(YOU ARE HERE)

Timelapse Methods Compared: Aperture Priority VS Holy Grail Method


 

The New Champion Of Astro-Landscape Lenses | Sigma 14-24mm f/2.8 DN for Sony FE Mirrorless

Sigma 14-24mm f/2.8 DG DN FE Art, Sony A7III | Photo by Sean Goebel, sgphotos.com

Ladies and gentlemen, we have more witchcraft at 14mm. And also at 24mm. The Sigma 14-24mm f/2.8 DN Art (FE; this is NOT the same optic as the previous DSLR version) …is basically flawless.

OK, we’ll wait to call it “flawless” until we can put it on a ridiculously high-res sensor like the 61-megapixel Sony A7R IV, but for now, let’s just leave it at this: It disproves at least two “impossibilities” that have been assumed about zooms…

Not only does it defeat one of the existing 14mm prime lens champions, the Sigma 14mm f/1.8 Art, it also performs astonishingly well at both ends of its focal range. In fact, it actually matches the current 24mm champion, the Sony 24mm f/1.4 GM.

Achieving just one of these feats is extremely rare, but achieving both at once is quite unprecedented. The “conventional wisdom” is absolutely that primes are always sharper than zooms, and that zooms are always noticeably softer at one end of the range or the other, or in the middle.

Of course, this isn’t an in-depth, extensive review. We’ll wait for Roger Cicala at LensRentals.com to put 10 copies of this lens on OLAF, and see how that goes. And, of course, more actual nightscape adventures with 40-60 megapixel cameras would be great, too.

[UPDATE: Read my full review of the Sigma 14-24mm f/2.8 DN Art HERE on SLR Lounge! Verdict: Even at 42-61 megapixels, it stands as the sharpest 14-24mm lens ever made.]

TLDR: if you’re an astro-landscape or nightscape etc. photographer of any kind, this is the lens to buy! In fact, it’s even a reason to switch to Sony completely, which is a third rarity for any lens. (Although, there are already adapters to use Sony FE mount lenses on Nikon Z mirrorless.)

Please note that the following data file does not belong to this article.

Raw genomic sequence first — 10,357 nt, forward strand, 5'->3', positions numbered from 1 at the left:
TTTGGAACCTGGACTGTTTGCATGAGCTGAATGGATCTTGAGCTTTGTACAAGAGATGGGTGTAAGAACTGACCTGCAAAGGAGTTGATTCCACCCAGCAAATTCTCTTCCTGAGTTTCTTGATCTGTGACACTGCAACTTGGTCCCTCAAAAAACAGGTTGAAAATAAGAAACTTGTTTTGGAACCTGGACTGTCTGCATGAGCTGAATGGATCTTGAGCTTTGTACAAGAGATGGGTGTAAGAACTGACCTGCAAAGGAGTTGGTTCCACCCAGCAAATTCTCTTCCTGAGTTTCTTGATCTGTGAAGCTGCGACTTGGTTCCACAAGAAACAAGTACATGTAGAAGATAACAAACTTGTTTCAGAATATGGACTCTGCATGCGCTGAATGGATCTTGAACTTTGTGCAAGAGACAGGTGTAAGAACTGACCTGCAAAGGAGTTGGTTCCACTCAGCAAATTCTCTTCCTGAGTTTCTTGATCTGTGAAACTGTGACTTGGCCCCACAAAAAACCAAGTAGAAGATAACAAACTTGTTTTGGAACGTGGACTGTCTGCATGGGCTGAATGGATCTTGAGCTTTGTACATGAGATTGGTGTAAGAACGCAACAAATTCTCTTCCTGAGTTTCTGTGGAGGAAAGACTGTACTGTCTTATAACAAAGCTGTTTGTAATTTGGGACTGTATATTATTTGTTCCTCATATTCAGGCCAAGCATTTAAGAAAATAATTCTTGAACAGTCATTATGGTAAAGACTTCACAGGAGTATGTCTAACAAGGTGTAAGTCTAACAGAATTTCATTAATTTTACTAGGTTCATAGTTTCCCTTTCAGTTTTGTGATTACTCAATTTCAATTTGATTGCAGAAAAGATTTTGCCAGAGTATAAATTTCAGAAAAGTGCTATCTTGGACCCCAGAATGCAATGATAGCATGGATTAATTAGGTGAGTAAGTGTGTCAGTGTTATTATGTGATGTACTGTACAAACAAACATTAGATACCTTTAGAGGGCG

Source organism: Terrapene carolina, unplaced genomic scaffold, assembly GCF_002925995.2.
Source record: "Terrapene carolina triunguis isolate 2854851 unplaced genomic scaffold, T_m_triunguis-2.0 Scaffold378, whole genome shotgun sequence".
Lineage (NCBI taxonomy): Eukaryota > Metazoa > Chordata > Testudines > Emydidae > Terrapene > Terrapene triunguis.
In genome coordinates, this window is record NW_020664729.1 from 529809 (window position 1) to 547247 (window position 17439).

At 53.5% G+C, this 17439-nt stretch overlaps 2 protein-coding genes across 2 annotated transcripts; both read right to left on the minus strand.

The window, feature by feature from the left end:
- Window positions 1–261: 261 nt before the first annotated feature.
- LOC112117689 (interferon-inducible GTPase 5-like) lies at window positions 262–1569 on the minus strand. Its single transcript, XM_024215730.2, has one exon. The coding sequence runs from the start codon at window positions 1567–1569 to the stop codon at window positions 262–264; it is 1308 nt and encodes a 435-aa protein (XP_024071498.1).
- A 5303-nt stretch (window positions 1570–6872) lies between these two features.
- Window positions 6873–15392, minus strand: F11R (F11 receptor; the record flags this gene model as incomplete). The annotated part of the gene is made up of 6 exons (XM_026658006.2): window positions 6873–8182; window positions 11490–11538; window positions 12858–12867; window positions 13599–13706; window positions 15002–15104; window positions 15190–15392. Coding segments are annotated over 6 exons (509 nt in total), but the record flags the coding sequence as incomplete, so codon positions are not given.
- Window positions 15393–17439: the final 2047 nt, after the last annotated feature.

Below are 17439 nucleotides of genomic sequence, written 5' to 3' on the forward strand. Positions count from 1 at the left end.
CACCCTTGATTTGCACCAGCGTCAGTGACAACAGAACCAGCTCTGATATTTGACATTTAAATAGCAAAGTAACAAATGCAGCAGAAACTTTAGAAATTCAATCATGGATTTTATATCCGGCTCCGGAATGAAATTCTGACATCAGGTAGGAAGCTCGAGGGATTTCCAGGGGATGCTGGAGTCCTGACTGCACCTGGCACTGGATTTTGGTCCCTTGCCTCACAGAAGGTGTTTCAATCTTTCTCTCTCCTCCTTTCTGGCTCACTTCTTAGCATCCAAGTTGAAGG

Either way, it’s a good time to be a nightscape photographer! But, enough talk. Here’s the proof: (NOTE: these test images were made on a 24-megapixel Sony A7 III)

24mm Test (Sigma 14-24mm f/2.8 DG DN FE Art | Sigma 14mm f/1.8 Art | Click the image to view it full size!

24mm Test (Sigma 14-24mm f/2.8 DG DN FE Art | Sony 24mm f/1.4 GM | Click the image to view it full size!

That is unprecedented, indeed. The only question left might be, “how does it compare against the DSLR version, the Sigma 14-24mm f/2.8 DG HSM Art?” Well, we weren’t able to perform a direct comparison, however, based on all the tests I have seen, (and I’m really good at guessing coma performance from other people’s truly terrible sample images!) …I think it is indeed safe to say that although the DSLR Sigma 14-24mm is really good, this new Sigma 14-24mm is better.

Just about the only way in which that massive chunk of glass offers a bit more is its vignetting; the mirrorless 14-24mm, as a much smaller optic, does have a faint bit more extreme corner darkening. Of course if, as a nightscape photographer, low vignetting is EXTREMELY important to you, the Sigma 14mm f/1.8 will have the brightest f/2.8 corners of any lens ever to reach 14mm, simply because it’s stopped down more than a stop at that point.

So, if you don’t care about weight, and you do care a ton about vignetting, (and less about coma) …you could stick with either of the older Sigma DSLR lenses that hit 14mm. However, as a wilderness backpacker, this new mirrorless 14-24mm is the new champion.


These test images and the beautiful sample nightscape photo were provided by Sean Goebel. To see more of Sean’s work, visit sgphotos.com or follow him on Flickr.

2020 Astro-Landscapes Photo Calendar Available Now!

The 2020 Astro-Landscapes calendar is finally here!

It took me two years, but I’ve finally captured enough photos to create the next calendar I had dreamed of making: A panoramic landscape adventure photography calendar.